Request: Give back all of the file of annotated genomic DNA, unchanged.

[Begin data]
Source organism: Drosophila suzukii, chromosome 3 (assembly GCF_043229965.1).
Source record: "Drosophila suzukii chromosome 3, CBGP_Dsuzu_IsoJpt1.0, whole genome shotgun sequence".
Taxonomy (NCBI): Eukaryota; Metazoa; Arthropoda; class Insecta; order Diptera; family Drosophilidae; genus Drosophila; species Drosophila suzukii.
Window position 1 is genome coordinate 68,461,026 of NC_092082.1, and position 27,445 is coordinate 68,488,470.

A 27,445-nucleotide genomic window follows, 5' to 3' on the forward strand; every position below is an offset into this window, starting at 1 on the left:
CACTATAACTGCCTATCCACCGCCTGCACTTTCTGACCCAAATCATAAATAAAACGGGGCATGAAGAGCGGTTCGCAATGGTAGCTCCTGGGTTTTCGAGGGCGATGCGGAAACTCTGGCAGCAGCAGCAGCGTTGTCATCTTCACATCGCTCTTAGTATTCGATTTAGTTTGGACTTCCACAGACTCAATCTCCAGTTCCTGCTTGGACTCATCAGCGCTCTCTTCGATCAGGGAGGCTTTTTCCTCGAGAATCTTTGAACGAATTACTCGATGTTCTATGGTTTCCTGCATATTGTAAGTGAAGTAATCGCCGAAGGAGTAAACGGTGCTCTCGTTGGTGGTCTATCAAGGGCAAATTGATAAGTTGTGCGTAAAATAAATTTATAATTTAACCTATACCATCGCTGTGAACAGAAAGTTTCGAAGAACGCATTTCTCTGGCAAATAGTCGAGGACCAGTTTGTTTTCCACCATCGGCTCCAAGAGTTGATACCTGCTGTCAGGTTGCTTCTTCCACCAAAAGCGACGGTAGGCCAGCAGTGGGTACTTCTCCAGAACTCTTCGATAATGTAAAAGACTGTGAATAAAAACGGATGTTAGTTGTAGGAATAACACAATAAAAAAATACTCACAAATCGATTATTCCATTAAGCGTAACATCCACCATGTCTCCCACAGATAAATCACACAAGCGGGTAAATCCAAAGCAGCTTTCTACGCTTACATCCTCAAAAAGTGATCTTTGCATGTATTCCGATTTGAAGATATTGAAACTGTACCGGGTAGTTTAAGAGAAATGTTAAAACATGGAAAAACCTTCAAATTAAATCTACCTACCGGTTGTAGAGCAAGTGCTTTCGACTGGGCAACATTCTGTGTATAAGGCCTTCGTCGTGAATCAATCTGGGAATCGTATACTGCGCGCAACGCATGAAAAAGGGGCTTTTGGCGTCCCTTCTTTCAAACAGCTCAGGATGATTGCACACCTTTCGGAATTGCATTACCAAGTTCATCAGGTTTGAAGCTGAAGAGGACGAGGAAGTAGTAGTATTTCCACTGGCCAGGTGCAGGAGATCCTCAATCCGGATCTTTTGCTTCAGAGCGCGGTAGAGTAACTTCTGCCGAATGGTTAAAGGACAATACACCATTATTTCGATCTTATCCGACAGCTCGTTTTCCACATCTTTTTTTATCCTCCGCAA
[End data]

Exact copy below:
Source organism: Drosophila suzukii, chromosome 3 (assembly GCF_043229965.1).
Source record: "Drosophila suzukii chromosome 3, CBGP_Dsuzu_IsoJpt1.0, whole genome shotgun sequence".
Taxonomy (NCBI): Eukaryota; Metazoa; Arthropoda; class Insecta; order Diptera; family Drosophilidae; genus Drosophila; species Drosophila suzukii.
Window position 1 is genome coordinate 68,461,026 of NC_092082.1, and position 27,445 is coordinate 68,488,470.

A 27,445-nucleotide genomic window follows, 5' to 3' on the forward strand; every position below is an offset into this window, starting at 1 on the left:
CACTATAACTGCCTATCCACCGCCTGCACTTTCTGACCCAAATCATAAATAAAACGGGGCATGAAGAGCGGTTCGCAATGGTAGCTCCTGGGTTTTCGAGGGCGATGCGGAAACTCTGGCAGCAGCAGCAGCGTTGTCATCTTCACATCGCTCTTAGTATTCGATTTAGTTTGGACTTCCACAGACTCAATCTCCAGTTCCTGCTTGGACTCATCAGCGCTCTCTTCGATCAGGGAGGCTTTTTCCTCGAGAATCTTTGAACGAATTACTCGATGTTCTATGGTTTCCTGCATATTGTAAGTGAAGTAATCGCCGAAGGAGTAAACGGTGCTCTCGTTGGTGGTCTATCAAGGGCAAATTGATAAGTTGTGCGTAAAATAAATTTATAATTTAACCTATACCATCGCTGTGAACAGAAAGTTTCGAAGAACGCATTTCTCTGGCAAATAGTCGAGGACCAGTTTGTTTTCCACCATCGGCTCCAAGAGTTGATACCTGCTGTCAGGTTGCTTCTTCCACCAAAAGCGACGGTAGGCCAGCAGTGGGTACTTCTCCAGAACTCTTCGATAATGTAAAAGACTGTGAATAAAAACGGATGTTAGTTGTAGGAATAACACAATAAAAAAATACTCACAAATCGATTATTCCATTAAGCGTAACATCCACCATGTCTCCCACAGATAAATCACACAAGCGGGTAAATCCAAAGCAGCTTTCTACGCTTACATCCTCAAAAAGTGATCTTTGCATGTATTCCGATTTGAAGATATTGAAACTGTACCGGGTAGTTTAAGAGAAATGTTAAAACATGGAAAAACCTTCAAATTAAATCTACCTACCGGTTGTAGAGCAAGTGCTTTCGACTGGGCAACATTCTGTGTATAAGGCCTTCGTCGTGAATCAATCTGGGAATCGTATACTGCGCGCAACGCATGAAAAAGGGGCTTTTGGCGTCCCTTCTTTCAAACAGCTCAGGATGATTGCACACCTTTCGGAATTGCATTACCAAGTTCATCAGGTTTGAAGCTGAAGAGGACGAGGAAGTAGTAGTATTTCCACTGGCCAGGTGCAGGAGATCCTCAATCCGGATCTTTTGCTTCAGAGCGCGGTAGAGTAACTTCTGCCGAATGGTTAAAGGACAATACACCATTATTTCGATCTTATCCGACAGCTCGTTTTCCACATCTTTTTTTATCCTCCGCAA